THE highway between Adelaide and Victor Harbor is one of the most travelled roads in South Australia. It feeds the McLaren Vale wine region, the popular Fleurieu Peninsula and tourist spots along the south coast.

In the heart of the region is Mt Compass, about 45 minutes’ drive south of the Adelaide CBD, which has been a sand-mining town for decades. So it should be of little surprise that the local golf course lies on what was, up until the early 1990s, a sand mine owned by A.G. Bennetts Pty Ltd. The company decided to turn the mined land into a golf course. On a visit to the property, course designer and golf commentator, the late Brian Crafter, told the owners: “This would be a nice place to build a golf course.”

He was then commissioned to do the job. Crafter died before construction of the front nine holes started. His son, Neil, took over the project and the front nine was completed in 1995. When it was decided a second nine holes should be added Neil was commissioned to design it. Holes 10 through 18 were opened in 1998.

The short par-4 4th asks questions on the tee about how to best play the hole. PHOTO: David Brand.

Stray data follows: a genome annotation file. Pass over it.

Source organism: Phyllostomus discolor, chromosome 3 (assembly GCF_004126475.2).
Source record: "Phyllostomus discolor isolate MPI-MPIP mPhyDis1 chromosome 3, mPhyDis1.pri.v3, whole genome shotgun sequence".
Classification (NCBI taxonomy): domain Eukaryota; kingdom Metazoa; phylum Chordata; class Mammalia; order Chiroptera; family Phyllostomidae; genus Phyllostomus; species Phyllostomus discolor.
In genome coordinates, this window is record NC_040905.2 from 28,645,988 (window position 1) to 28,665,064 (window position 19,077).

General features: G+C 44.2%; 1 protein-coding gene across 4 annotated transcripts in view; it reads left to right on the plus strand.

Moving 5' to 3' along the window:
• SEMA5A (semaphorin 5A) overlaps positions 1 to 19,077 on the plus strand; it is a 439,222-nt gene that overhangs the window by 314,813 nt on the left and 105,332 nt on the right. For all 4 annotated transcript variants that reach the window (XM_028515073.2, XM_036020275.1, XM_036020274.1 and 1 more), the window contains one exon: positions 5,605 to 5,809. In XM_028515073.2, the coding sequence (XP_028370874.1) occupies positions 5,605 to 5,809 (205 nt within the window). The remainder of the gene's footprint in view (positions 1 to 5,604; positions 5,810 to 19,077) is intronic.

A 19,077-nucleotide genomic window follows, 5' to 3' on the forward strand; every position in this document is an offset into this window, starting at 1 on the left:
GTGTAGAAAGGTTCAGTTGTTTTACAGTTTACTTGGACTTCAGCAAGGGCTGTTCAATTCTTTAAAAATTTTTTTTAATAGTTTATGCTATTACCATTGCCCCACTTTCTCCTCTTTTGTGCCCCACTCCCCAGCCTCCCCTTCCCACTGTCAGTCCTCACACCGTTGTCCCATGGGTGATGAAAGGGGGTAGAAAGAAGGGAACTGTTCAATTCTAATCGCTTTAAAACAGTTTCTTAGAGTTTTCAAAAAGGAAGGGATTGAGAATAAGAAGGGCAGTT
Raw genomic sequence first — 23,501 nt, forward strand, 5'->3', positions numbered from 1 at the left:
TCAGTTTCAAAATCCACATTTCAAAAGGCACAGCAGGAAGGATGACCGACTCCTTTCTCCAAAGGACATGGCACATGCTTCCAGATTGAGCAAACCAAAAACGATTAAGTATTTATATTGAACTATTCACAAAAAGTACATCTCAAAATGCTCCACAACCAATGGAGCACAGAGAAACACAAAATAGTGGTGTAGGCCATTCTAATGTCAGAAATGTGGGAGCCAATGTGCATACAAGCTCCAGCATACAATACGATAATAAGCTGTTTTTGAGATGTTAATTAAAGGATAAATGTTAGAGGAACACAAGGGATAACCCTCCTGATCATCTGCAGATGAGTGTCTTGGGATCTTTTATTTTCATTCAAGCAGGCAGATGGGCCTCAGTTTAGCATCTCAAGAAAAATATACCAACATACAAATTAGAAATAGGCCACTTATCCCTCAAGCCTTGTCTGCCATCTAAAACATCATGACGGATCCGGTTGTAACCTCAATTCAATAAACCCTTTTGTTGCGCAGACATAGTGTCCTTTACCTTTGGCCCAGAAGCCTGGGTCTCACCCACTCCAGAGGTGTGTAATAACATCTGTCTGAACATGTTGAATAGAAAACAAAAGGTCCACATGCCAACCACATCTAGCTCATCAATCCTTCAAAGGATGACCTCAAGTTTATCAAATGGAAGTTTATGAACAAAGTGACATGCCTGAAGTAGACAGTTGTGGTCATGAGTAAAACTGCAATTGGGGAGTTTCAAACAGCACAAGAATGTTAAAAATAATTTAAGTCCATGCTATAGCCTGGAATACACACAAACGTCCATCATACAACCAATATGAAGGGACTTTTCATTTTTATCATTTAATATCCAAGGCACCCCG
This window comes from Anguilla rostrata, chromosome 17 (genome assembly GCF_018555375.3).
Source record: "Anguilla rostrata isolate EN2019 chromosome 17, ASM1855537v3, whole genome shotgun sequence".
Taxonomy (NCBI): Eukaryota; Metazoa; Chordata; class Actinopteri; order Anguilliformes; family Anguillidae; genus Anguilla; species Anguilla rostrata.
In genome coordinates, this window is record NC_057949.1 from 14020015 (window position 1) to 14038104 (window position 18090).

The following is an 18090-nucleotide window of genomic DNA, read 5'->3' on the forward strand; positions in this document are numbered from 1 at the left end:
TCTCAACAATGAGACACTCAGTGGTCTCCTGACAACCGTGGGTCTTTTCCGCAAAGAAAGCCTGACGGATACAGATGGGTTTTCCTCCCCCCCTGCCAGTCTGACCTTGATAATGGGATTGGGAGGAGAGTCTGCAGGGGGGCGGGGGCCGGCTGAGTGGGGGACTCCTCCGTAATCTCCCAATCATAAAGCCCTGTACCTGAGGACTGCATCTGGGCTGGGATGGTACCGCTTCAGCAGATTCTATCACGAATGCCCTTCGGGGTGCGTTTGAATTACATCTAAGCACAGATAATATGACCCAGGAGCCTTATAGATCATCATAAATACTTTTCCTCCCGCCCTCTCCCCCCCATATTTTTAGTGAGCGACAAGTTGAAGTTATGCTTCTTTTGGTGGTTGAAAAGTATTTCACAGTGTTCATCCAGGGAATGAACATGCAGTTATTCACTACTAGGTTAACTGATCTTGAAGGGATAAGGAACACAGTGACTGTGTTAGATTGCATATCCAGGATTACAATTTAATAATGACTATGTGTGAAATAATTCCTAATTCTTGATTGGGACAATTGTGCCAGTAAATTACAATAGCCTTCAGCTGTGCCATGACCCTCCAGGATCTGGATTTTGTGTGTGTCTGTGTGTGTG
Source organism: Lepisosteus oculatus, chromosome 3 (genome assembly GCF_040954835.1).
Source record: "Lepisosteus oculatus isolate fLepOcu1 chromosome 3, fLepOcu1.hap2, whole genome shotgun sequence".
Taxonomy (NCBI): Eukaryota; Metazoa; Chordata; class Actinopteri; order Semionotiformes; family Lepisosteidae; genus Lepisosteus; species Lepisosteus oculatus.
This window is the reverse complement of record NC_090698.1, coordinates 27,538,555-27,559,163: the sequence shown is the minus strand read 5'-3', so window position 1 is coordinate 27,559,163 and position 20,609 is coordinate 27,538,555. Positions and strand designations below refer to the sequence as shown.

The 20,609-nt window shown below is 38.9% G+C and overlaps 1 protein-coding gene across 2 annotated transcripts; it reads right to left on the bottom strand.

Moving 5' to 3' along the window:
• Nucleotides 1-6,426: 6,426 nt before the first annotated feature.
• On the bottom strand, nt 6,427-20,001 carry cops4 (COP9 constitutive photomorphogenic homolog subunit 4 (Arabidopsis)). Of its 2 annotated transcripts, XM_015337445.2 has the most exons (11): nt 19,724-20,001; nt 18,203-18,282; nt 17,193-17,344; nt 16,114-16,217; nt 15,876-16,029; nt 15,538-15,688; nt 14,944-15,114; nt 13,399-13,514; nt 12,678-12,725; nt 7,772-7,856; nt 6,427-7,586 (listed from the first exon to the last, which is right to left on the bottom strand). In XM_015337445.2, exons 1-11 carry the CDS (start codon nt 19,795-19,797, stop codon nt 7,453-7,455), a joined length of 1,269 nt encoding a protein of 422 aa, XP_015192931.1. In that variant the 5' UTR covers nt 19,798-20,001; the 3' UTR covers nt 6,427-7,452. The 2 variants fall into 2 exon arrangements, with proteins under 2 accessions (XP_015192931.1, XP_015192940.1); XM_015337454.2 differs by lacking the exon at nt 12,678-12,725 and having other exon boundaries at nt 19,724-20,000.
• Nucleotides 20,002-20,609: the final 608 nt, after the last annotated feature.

But, by 2013, the course, then known as Fleurieu Golf Club, was struggling and the evidence of that was out on the course. This fabulous design was in a poor state and word spread pretty quickly that the layout’s condition was in rapid decline. A big part of the problem was few knew the layout existed.

With so many attractions along this stretch of road, it used to be commonplace for golfers to miss one of the two signs leading them to the course. Even the current owner, Adelaide-based Stephen Connor, missed the turn off when he ventured down the highway in 2016 to inspect the course after hearing it was on the market.

“The place was struggling,” says Connor, who bought the course a few months after that initial inspection. “It needed a significant amount of capital injected into it. It had been unloved for a number of years and needed a lot of attention. But we’re investing in the course, making changes along the way and the benefits are out there for all to see.”

The beautiful view down the 10th fairway at sunrise, with the green off in the distance. PHOTO: David Brand.

Connors’ first point of business was to change the name to Mt Compass Golf Course, to better reflect its location, and to organise better signage out on the main road.

He then enticed Philip Tripodi to head down the highway from Royal Adelaide Golf Club to become the course superintendent. Connor also contacted Neil Crafter to come back and look at what changes needed to be made to fix his design.